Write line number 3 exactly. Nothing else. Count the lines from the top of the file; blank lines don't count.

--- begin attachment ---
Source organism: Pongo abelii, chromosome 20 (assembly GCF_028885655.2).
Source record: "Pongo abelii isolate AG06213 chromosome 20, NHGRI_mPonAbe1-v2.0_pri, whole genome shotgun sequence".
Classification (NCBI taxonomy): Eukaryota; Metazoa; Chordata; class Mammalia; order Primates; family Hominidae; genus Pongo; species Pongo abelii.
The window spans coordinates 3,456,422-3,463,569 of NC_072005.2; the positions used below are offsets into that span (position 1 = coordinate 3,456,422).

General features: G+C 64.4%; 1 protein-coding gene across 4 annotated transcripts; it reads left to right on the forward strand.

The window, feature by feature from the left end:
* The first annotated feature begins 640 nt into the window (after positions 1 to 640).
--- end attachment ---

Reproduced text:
Classification (NCBI taxonomy): Eukaryota; Metazoa; Chordata; class Mammalia; order Primates; family Hominidae; genus Pongo; species Pongo abelii.